How Can I Help My K-2 Struggling Reader at Home?

a family reading and helping a struggling reader

Many parents have reached out to us with the question of, “How can I help my struggling reader at home?” You have probably heard ad infinitum, ‘be sure to read to your child.’ Reading to your child is lovely AND necessary for so many reasons. But, that’s a different topic. If you are reading this post, you have probably made trips to the library and reading bedtime stories a common occurrence. You want to know what MORE you can do, because the practices you are currently engaging in just aren’t helping your child close the reading gap. Take heart. There are a lot of short, fun activities that parents can implement at home to strengthen the various components of structured literacy.

What is your K-2 struggling reader having trouble with?

Without data it would be impossible to identify what is causing the specific deficit with your child. First, get your child’s vision and hearing checked in order to rule out any physical concerns. Then be sure to reach out to the classroom teacher because you want to confirm whether your child is struggling with the code of reading (phonics). If so, they will need to strengthen their phonemic awareness, phonics, and fluency. It is important to note that often problems with comprehension stem from deficits with decoding.

What are some phonemic awareness activities that I can do at home with my child?

Phonemic Awareness is an oral language activity that does not involve print. The ability to hear, identify, and manipulate sounds in words is a critical building block of reading. This oral language play is one of the most important things a parent can do to help lay the foundation for successful reading.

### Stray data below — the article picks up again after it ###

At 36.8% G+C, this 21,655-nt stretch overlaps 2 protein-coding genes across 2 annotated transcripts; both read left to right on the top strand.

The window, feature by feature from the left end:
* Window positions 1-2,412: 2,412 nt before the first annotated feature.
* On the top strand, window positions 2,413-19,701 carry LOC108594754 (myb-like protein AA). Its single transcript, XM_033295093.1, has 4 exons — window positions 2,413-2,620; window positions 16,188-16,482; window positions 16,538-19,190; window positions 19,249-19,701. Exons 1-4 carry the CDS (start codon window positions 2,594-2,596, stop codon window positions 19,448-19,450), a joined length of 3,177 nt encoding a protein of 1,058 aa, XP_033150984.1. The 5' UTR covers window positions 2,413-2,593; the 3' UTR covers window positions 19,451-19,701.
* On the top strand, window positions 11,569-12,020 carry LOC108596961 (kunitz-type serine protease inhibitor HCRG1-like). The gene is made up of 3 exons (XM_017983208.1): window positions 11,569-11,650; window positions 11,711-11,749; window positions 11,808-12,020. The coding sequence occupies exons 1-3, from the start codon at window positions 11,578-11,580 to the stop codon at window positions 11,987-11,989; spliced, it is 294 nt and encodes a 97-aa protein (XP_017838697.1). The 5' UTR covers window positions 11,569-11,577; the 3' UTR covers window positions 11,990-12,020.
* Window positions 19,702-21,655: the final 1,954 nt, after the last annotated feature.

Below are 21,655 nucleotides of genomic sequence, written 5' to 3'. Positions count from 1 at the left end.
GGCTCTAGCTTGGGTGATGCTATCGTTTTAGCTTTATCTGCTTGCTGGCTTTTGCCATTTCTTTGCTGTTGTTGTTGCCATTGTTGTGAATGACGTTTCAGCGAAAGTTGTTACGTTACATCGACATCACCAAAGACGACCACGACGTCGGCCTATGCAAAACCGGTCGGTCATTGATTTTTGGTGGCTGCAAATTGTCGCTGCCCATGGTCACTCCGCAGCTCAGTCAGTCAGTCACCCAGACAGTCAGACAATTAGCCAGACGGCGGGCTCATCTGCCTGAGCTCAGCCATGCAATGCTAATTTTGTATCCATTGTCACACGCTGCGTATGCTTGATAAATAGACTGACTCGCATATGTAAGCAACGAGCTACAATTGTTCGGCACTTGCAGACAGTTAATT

The ability to rhyme is a precursor to reading and spelling words that belong to the same word family (dog, hog, log). The beginning part (the onset) changes but the rime (everything from the vowel back) stays the same. Young children love to rhyme especially when it involves silly words. Here are a few of our favorite activities:

  1. I Spy – Say, “I spy with my little eye something that rhymes with knock.” Your child can look around the room, spy the clock, and say, “CLOCK!” You say, “That’s right. Knock and clock rhyme.” If your child says something like, “knob”, then correct them by saying, “Knock and knob start with the same sound /n/. Listen /nnnnnn/ob/, /nnnnnn/ock/. Let’s see if we can find something in the room that ENDS with /ock/. Sometimes it’s helpful to give hints. You might say, “The thing that rhymes with knock is something you use to tell time.” Then your child can probably identify the clock. Once again, give some positive reinforcement. Say, “That’s right! Knock and clock rhyme! You got it!”
  2. Singing-We’ve said it before and we’ll say it again, singing is a super fun way to get children to hear rhymes. On a long road trip or running errands about town? Pop on some kids’ music. Raffi and Peter, Paul, and Mary are two of our favorite children’s musical talents.
  3. Rhyming Memory Cut out pictures from magazines and glue them to index cards. To begin the game, review the names of the pictures. Then place the cards face-down, in rows. Player 1 flips two cards and says the name of each card. If the word rhymes then the player keeps the cards. If the words do not rhyme, the cards are placed face down. Player 2 then flips two cards and follows the same routine. Once all the cards have been matched, the players count their cards. The player with the most matching cards wins.
There’s more to phonemic awareness than rhyming.